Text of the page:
Uniden iGO CAM 90 – 4K dash cam with large GPS speedo readout (review)
The Uniden iGO CAM 90 is a 4K dash cam with an optional 1080p rear camera (iGO CAM 90R). But its secret sauce is that it is also a very accurate, large digital speedo. It could save you money and demerits.
OK, a dashcam is a dashcam. They all record your driving to a microSD and are handy as evidence in case of an accident. More and more dashcam footage television news and police use footage as evidence.
So why would you splash $299.95 ($349.95 with the rear camera) when you can get a 720p resolution cheapie from under $30? There are several reasons, but the main one is clarity during the day and night – the ability to read a number plate up to 10-metres away.
Cybershack firmly believes that you need at least 2K and preferably 4K with decent glass optics, multi-channel GPS, and all the smarts if you want a good dashcam. The Uniden iGO CAM meets our standards.
Uniden iGO CAM 90 (with rear 1080p camera iGO CAM 90R)
|Website||Product range and Product page|
|Price||$299.95 (front camera only) and $349.95 (plus rear 1080p camera)|
|From||Major CE retailers like JB Hi-Fi, Harvey Norman, Bing Lee and car accessories like Autobarn|
|Warranty||12 months ACL|
|Country of origin||China|
|About||Uniden is a Japanese electronics company established in 1966. In Australia, it is solid in surveillance cameras, CB radio, household cordless phones and similar.|
|More||Cybershack Uniden news and reviews|
First impression – small and light
We have the 4K 90R to review – it has is iGO CAM 90 with a magnetic clip-on GPS, a stick-on windscreen slide-mount and car utility socket (cigarette lighter) 5V/2.5A/12.5W power adapter. The rear camera is 1080p and comes with a 6-metre mini-video cable to attach to the front camera.
The front camera, GPS and screen (70x25mm) unit is relatively small and reignites the issue of having a live image that can distract you or, in this case, selecting large digital speedo – that can save you speeding fines and demerits.
Setup – easy
The front camera slide-mount sticks [permanently] to the windscreen, but you can easily remove the camera. Ideally, install it at the dead centre of the windscreen, but the mount allows for some tilt to frame the image. It is not a big unit, but the USB power cable hangs down and has to snake to the power adapter. The 3M double-sided tape is unforgiving, so mount with care.
The rear camera should also be dead centre of the rear window, and similarly, you have a 6m cable to try to hide as it snakes its way to the front camera. We experimented with a Lexus NX300 SUV and got a suitable position just above the rear window wiper. Hiding the cable is a pain, and professional fitting is best. On that note, the optional $49.95 Hard Wiring Kit HWK-2 may be a good option as it allows Parking mode (not available on battery).
Menu – use defaults
I won’t go through every setting as you will usually accept all defaults, e.g., 3840 x 2160p, loop recording, enable internal mic (to hear what is said), Wide dynamic range etc.
Under Safety, the GPS signal has metadata on fixed, red light and average speed cameras, and the display will change, and an announcement made. We found these to be handy. You can either select live view or speedometer mode for the screen – speedo is terrific.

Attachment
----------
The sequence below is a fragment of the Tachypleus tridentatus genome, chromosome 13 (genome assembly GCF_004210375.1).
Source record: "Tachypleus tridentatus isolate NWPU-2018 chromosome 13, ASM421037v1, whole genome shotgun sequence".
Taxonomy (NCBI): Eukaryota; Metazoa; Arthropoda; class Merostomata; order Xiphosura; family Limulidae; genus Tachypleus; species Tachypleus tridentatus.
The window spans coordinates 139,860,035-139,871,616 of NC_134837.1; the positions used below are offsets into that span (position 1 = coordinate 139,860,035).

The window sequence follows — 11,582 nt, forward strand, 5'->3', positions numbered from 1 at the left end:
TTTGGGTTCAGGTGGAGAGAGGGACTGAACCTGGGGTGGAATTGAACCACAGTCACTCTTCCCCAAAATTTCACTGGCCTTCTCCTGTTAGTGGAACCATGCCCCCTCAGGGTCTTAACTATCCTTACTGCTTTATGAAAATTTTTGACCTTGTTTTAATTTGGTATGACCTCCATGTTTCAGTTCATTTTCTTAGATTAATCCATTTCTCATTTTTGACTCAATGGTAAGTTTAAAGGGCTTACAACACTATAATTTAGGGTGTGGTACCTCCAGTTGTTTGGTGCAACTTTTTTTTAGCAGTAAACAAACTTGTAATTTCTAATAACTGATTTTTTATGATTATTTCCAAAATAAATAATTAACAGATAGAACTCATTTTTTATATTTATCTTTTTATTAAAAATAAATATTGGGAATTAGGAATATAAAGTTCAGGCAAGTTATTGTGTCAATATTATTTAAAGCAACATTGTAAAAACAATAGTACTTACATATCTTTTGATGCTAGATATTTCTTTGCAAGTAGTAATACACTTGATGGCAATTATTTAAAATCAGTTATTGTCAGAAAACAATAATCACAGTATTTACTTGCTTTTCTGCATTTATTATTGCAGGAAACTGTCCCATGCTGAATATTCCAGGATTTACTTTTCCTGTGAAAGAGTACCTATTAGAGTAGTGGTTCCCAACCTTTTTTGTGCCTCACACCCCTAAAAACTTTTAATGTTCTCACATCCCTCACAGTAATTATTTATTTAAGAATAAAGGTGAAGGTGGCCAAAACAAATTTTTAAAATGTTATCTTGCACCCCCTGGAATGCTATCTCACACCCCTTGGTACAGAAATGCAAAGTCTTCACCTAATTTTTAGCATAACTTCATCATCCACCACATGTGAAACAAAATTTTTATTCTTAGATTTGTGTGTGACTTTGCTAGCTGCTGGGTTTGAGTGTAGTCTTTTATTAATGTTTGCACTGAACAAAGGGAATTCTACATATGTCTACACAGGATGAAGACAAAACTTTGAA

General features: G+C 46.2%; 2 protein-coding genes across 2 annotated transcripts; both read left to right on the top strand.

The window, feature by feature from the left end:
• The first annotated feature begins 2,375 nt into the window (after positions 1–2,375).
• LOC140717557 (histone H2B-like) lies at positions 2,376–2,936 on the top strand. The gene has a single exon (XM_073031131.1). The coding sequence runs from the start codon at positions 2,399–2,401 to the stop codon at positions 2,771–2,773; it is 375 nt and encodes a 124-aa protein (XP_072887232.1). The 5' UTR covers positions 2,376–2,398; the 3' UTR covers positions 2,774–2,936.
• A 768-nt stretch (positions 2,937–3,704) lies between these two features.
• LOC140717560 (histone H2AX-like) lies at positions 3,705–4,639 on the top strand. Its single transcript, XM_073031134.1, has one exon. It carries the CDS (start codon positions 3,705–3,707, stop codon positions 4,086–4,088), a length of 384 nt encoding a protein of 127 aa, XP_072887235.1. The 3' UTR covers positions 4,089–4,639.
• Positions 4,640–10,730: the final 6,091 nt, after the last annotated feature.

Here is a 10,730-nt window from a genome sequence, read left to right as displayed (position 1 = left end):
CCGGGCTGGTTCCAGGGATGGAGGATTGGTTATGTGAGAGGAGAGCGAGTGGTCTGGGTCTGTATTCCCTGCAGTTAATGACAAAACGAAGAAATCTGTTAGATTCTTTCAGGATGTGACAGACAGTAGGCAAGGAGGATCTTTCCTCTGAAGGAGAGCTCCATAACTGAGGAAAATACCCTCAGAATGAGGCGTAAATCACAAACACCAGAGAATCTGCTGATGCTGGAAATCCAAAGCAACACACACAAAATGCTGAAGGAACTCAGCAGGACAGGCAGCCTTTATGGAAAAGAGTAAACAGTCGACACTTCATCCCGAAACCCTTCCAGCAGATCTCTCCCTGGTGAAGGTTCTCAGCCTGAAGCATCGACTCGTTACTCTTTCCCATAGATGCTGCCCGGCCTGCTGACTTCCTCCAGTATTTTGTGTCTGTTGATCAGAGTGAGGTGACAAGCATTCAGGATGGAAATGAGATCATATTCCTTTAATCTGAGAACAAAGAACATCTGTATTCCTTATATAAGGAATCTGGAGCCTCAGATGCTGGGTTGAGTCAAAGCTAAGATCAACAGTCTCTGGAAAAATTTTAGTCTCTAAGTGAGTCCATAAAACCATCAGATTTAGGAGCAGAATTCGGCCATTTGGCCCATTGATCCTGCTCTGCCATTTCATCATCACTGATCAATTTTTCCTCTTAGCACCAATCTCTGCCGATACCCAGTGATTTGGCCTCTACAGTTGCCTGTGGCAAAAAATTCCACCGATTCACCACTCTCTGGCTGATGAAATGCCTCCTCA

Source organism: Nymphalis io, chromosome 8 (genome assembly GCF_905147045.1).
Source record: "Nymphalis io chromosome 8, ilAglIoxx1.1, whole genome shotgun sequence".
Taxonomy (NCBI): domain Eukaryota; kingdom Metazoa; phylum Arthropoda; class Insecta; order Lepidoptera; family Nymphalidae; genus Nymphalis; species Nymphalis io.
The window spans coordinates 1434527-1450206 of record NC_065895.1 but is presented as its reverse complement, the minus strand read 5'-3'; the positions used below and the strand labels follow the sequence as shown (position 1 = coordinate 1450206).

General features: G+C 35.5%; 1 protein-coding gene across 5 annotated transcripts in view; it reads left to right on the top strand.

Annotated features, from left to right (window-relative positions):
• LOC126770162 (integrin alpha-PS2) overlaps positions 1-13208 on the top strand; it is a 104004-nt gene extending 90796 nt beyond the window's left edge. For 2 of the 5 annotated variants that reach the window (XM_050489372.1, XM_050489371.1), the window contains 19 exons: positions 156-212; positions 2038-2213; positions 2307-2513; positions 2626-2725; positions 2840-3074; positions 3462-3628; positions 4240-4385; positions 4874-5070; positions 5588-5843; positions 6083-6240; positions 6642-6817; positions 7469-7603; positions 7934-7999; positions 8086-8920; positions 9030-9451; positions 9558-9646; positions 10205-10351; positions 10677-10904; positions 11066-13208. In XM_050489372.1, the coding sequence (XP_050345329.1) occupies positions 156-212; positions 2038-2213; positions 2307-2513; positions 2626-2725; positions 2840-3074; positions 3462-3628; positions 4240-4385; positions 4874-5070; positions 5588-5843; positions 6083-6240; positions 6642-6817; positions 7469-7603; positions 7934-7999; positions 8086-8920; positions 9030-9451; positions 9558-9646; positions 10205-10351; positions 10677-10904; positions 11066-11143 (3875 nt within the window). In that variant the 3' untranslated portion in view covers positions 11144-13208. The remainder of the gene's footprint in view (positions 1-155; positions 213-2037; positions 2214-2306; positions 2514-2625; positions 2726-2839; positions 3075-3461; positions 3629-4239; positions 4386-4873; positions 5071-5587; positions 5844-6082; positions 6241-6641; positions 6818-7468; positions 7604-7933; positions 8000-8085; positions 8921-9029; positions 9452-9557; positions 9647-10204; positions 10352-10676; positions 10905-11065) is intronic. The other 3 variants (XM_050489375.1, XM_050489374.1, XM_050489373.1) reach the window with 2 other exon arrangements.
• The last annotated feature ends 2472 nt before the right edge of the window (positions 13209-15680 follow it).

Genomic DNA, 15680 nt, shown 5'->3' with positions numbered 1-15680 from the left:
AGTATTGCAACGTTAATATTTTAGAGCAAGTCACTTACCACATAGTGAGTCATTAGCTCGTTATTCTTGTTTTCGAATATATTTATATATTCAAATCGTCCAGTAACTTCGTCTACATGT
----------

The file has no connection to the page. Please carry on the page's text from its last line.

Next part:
It can act as a Wi-Fi direct access point to connect a smartphone to download and play video files. The smartphone can act as a live view screen.
You can enable basic voice commands – “Uniden, take a picture/lock the video (protect) etc.
MicroSD 128GB max
Add a micro-SD card (not supplied) class U3 up to 128GB, and you are ready to roll. You will need to format it first in the device (exFAT), but it is still Windows PC readable. The recording is continuous, and once the card is full, it overwrites the oldest video. You can manually protect a video, and all crashes/impacts are automatically protected. A 4K clip is three minutes and is a tad under 500MB (.5GB)
Single Channel Recording (Front camera only)
Dual Channel Recording (Front and Rear camera)
|2160P + 1080P||35||70||140||280|
|1440P + 1080P||40||80||160||320|
|1080P + 1080P||50||100||200||400|
Uniden Player for Windows
It is an MP4 player with GPS overlays and can clip a still image. But be careful. If you have an incident and want to use the video as evidence, remove the microSD card immediately and don’t attempt to edit, as it will ruin the chain of evidence.
4K gives the best image, but at best, you can read a number plate up to 10m. It uses an 8MP, 1/1.8” CMOS sensor and a glass lens. It is not a Sony Starviz sensor for night use but night vision is pretty good. The front/rear cameras have a 135/150° FOV.
Video/audio is MP4, H.264/AAC. It can play on a Windows, Mac, iOS or Android device.
Cybershack view – Uniden iGO CAM 90 (90R) is a class-leader
I have been using a Uniden iGO CAM 80 4K dash cam since 2018, and I am delighted with it. The 90/90R, 75/70R are new for 2021 and feature a slim design instead of a larger 2.4” square display.
The smaller 90 screen is ideal for the large speedo readout, and the unit does everything you could expect, perhaps Sony Starviz with a maximum of 2.5K resolution.
There is also an optional 1080p clip on the cabin camera, limiting the forward camera to 1440p (2K).
It is one of the few with a large speedo readout, and that has to be class-leading. It is 4K and has a better, more detailed image than lesser resolutions, and it does everything expected of a premium dashcam.
Would I buy one? Yes!
I have used the iGO CAM 80 since 2018, and this is a nice update with a larger speedo readout – unreserved recommendation.
- 4K video resolution helps pick out details like number plates
- Good low-light video
- Small, yet has a large speedo display
- Supports rear camera if needed (90R)
- Uniden support and reputation
- No Uniden Player for Mac
- App needs work anyway
- Cable hangs down